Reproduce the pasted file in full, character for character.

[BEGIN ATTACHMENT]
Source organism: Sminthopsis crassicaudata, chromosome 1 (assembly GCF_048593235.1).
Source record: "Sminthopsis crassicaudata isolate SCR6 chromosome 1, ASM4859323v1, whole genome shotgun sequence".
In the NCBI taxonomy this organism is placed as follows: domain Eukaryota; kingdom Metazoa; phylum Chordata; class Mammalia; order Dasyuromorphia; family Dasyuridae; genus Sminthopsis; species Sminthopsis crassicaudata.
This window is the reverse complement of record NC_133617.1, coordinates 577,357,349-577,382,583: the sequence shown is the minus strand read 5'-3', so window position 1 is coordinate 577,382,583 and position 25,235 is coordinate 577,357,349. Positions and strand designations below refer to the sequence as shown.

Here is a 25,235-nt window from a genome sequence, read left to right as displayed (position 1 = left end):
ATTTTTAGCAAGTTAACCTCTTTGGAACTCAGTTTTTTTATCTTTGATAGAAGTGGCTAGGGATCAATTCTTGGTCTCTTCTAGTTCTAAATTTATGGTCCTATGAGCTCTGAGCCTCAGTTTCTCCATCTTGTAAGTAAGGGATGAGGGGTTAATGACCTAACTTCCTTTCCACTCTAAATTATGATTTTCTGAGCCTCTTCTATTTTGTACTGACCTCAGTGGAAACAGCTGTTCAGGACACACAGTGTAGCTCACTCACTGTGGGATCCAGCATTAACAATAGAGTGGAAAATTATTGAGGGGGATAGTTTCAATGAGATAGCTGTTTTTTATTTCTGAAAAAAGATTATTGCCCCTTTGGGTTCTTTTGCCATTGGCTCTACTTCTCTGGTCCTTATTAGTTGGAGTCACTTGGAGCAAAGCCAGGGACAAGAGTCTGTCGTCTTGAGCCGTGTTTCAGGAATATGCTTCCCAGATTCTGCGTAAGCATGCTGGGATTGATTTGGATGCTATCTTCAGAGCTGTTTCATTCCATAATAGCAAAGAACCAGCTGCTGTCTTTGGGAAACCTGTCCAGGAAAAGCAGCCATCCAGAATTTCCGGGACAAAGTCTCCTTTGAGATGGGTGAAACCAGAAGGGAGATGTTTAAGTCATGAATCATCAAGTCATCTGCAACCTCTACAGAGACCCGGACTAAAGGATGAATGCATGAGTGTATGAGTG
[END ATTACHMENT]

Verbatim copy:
Source organism: Sminthopsis crassicaudata, chromosome 1 (assembly GCF_048593235.1).
Source record: "Sminthopsis crassicaudata isolate SCR6 chromosome 1, ASM4859323v1, whole genome shotgun sequence".
In the NCBI taxonomy this organism is placed as follows: domain Eukaryota; kingdom Metazoa; phylum Chordata; class Mammalia; order Dasyuromorphia; family Dasyuridae; genus Sminthopsis; species Sminthopsis crassicaudata.
This window is the reverse complement of record NC_133617.1, coordinates 577,357,349-577,382,583: the sequence shown is the minus strand read 5'-3', so window position 1 is coordinate 577,382,583 and position 25,235 is coordinate 577,357,349. Positions and strand designations below refer to the sequence as shown.

Here is a 25,235-nt window from a genome sequence, read left to right as displayed (position 1 = left end):
ATTTTTAGCAAGTTAACCTCTTTGGAACTCAGTTTTTTTATCTTTGATAGAAGTGGCTAGGGATCAATTCTTGGTCTCTTCTAGTTCTAAATTTATGGTCCTATGAGCTCTGAGCCTCAGTTTCTCCATCTTGTAAGTAAGGGATGAGGGGTTAATGACCTAACTTCCTTTCCACTCTAAATTATGATTTTCTGAGCCTCTTCTATTTTGTACTGACCTCAGTGGAAACAGCTGTTCAGGACACACAGTGTAGCTCACTCACTGTGGGATCCAGCATTAACAATAGAGTGGAAAATTATTGAGGGGGATAGTTTCAATGAGATAGCTGTTTTTTATTTCTGAAAAAAGATTATTGCCCCTTTGGGTTCTTTTGCCATTGGCTCTACTTCTCTGGTCCTTATTAGTTGGAGTCACTTGGAGCAAAGCCAGGGACAAGAGTCTGTCGTCTTGAGCCGTGTTTCAGGAATATGCTTCCCAGATTCTGCGTAAGCATGCTGGGATTGATTTGGATGCTATCTTCAGAGCTGTTTCATTCCATAATAGCAAAGAACCAGCTGCTGTCTTTGGGAAACCTGTCCAGGAAAAGCAGCCATCCAGAATTTCCGGGACAAAGTCTCCTTTGAGATGGGTGAAACCAGAAGGGAGATGTTTAAGTCATGAATCATCAAGTCATCTGCAACCTCTACAGAGACCCGGACTAAAGGATGAATGCATGAGTGTATGAGTG